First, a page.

||[Sep. 2nd, 2005|10:04 am]
This reply about securing below sea-level territory against flooding is an excellent response to those who think we should abandon NOLA. Thank you to culculhen for sharing it.
So, if the money for levee repair that could have spared NOLA from the flooding was diverted to fighting the war in Iraq, and the 9,000 National Guard troops who are deployed in Iraq from the region could have saved the lives of many of the stranded who are now dying on their rooftops and in their attics, should we consider those people war casualties?
Levees Not Designed for Katrina-Size Storm
(KRT) - The levee system that protected New Orleans from hurricane-caused surges along Lake Pontchartrain was never designed to survive a storm the size of Hurricane Katrina, the Army Corps of Engineers said Thursday.The Logistics of Disaster Relief
Strock added that despite a May report by the Corps' Louisiana district that a lack of federal funding had slowed construction of hurricane protection, nothing the Corps could have done recently would have prevented Katrina from flooding New Orleans.
"The levee projects that failed were at full project design and were not really going to be improved," Strock said.
, by an active-duty soldier, no less:
Just how long do you think it takes for a unit to work its way through the phone roster and get the word out to report at a certain time? Think everyone sits by the phone just waiting for the call? It isn't like ordering a pizza. These guardsmen have families, family vacations in the summer, and jobs that frequently take them hours away from their Just how long it takes I'm keeping to myself, but it doesn't happen in the blink of an eye, obviously.
Can we please retire these memes and start thinking about what it is we can do right now to help alleiviate this shit?
You know, this whole flooding of New Orleans had me wondering...
Could the levees have been a viable terrorist target? I haven't seen any pictures of the non-submerged levees, so I don't know if they would be susceptible to attack by explosives.
If they were, I certainly hope measures were being taken to safeguard them.
levees are very tricky to tamper with. I mean you have to shift hundreds to thousands of tons of earth without anybody noticing it. and even then the damage would be nowhere near this disaster.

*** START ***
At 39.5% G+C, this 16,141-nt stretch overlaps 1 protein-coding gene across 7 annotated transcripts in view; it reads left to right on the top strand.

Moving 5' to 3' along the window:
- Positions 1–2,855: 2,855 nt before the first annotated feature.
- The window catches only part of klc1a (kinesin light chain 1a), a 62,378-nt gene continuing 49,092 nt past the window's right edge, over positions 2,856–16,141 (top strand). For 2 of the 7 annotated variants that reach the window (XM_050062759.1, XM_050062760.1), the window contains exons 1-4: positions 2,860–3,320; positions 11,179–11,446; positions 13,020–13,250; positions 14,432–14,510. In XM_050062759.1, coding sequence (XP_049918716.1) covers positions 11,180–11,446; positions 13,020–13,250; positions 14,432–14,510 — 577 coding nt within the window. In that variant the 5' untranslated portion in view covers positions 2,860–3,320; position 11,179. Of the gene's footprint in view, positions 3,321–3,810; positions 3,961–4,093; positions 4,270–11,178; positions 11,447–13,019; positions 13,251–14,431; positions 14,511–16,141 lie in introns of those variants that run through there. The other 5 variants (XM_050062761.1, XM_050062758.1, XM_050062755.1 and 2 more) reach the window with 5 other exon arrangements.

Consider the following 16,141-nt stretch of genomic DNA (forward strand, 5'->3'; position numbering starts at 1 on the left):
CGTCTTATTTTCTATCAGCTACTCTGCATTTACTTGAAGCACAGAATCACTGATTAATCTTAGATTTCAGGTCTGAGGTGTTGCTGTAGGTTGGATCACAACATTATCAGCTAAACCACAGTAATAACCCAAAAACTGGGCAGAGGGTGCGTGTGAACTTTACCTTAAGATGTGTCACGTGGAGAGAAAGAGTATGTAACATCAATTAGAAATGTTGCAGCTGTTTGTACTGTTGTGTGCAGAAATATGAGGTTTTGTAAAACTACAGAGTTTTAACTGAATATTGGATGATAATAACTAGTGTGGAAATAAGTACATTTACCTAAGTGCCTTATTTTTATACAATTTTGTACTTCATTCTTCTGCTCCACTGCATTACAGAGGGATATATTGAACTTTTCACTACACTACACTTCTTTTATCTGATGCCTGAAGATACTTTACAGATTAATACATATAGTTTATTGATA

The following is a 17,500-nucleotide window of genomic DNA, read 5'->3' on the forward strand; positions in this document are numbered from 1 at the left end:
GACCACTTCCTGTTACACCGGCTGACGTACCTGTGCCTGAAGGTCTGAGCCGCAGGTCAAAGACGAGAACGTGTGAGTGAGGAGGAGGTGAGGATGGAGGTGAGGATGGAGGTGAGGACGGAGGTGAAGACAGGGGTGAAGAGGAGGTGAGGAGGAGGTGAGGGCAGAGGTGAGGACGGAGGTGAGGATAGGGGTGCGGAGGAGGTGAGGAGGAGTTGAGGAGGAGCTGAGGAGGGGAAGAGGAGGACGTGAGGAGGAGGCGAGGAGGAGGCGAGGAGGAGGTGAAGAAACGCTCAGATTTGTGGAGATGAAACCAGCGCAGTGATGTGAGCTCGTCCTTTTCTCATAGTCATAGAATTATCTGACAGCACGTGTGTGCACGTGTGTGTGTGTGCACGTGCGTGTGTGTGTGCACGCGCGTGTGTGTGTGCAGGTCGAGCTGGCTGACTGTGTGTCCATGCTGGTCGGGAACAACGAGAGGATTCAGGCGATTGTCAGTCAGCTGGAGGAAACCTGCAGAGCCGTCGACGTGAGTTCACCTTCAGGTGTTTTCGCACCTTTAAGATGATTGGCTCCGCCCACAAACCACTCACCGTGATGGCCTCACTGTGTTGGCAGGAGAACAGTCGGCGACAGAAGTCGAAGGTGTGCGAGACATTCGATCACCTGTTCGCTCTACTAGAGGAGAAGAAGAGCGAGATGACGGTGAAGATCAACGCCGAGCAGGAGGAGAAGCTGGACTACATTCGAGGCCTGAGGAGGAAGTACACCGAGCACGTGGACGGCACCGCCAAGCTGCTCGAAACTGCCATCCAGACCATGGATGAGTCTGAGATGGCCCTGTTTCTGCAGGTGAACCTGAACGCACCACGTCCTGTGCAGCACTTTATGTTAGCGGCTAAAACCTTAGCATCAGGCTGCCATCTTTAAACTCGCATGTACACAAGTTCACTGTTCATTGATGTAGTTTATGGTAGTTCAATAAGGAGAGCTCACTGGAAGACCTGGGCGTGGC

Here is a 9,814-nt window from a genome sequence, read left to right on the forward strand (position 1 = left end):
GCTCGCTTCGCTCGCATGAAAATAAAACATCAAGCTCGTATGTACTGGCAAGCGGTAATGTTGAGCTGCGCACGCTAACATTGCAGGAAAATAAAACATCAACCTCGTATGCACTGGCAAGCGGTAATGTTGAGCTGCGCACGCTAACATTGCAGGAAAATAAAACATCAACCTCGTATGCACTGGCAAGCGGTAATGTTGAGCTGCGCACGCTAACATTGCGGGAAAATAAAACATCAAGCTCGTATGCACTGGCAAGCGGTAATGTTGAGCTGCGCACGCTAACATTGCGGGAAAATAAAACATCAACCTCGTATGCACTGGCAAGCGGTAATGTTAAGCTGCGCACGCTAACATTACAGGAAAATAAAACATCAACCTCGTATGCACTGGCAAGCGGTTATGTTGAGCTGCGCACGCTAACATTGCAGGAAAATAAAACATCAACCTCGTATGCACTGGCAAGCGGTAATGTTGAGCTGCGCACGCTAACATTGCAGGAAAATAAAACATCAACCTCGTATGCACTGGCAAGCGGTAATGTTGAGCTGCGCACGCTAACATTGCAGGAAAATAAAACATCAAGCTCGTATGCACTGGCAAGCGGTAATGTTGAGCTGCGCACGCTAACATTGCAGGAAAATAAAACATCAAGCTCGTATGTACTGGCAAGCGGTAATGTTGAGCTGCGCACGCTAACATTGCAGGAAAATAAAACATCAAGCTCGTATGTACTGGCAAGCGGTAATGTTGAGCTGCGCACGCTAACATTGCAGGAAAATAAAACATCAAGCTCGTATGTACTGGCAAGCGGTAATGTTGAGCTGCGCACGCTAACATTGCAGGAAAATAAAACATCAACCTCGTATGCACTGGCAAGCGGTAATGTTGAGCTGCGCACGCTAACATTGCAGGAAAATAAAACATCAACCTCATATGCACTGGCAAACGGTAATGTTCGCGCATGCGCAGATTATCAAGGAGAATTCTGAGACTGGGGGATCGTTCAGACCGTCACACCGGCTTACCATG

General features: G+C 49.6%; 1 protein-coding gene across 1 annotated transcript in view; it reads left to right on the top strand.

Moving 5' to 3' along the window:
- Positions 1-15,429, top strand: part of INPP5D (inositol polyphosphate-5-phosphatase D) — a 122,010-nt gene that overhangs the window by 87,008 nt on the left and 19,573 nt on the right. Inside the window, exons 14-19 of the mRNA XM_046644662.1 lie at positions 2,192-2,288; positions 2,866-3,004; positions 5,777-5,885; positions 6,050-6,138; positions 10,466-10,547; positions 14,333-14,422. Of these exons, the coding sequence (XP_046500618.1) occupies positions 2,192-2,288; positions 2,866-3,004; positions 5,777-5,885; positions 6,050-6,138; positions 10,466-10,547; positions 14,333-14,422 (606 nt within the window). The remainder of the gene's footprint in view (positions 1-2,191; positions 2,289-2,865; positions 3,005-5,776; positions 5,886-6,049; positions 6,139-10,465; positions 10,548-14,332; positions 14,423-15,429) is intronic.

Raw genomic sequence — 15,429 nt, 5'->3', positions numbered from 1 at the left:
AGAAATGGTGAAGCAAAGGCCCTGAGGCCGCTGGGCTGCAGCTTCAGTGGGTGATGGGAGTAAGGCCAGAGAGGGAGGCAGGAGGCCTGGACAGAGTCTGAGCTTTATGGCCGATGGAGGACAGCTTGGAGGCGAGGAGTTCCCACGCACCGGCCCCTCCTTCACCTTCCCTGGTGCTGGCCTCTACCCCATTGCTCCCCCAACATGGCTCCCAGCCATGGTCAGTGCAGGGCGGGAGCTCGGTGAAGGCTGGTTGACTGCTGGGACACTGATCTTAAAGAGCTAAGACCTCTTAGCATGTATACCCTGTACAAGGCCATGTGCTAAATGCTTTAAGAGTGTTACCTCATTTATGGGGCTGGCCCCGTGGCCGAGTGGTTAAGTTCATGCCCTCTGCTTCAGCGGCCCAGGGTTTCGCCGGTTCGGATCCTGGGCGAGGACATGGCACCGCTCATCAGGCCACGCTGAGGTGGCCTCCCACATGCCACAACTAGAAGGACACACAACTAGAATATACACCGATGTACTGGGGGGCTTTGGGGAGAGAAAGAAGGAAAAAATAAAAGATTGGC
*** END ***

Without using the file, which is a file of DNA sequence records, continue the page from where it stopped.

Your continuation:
It would take a lot to blow the levees - they are huge and thick, and the water involved in breaking them was a fearsome force.
It's a much less vulnerable target than, say, the Alaska Pipeline.
It still amazes me that people are even thinking about just writing off New Orleans as a loss. What an insane thought. It's got so much history and culture. Sure, a lot of it (if not most of it) has been lost, but you know what? Rebuilding it makes a statement and just ADDS to that history.
Plus, as you said earlier, it's not economically or socially practical.
Here is a different prospect, if you are running a peace march on the mall, and use up all the policy recources to mainain safty for the march, and something bad happens cause those resources where used elsewhere, would those deaths be the responsibility of the peace march?
If we call all the national guard back to the state to help out, and tens of thousands die cause of the removal of their protection in the countries they where pulled out of, would those people be counted as deaths of the storm?
I always like to flip statements like this around and see if people like the flip side as much. Sometimes it helps put things in prespective. I also 2nd badlydrawnjeff post. There was no money or project that could have been done in time to save the city from this storm that was not started a decade or more ago.
I showed this post to my dad and he suggested you send it in to one of the news stations but he guarantees the president considers it "collateral damage".
I don't think they'd be considered casualties of war. Look at it the opposite way - if we first had a natural disaster, and then a war, and many of our troops were deployed to the natural disaster relief and unable to actually fight in the war, would we consider the deaths in that war to be casualties of the natural disaster?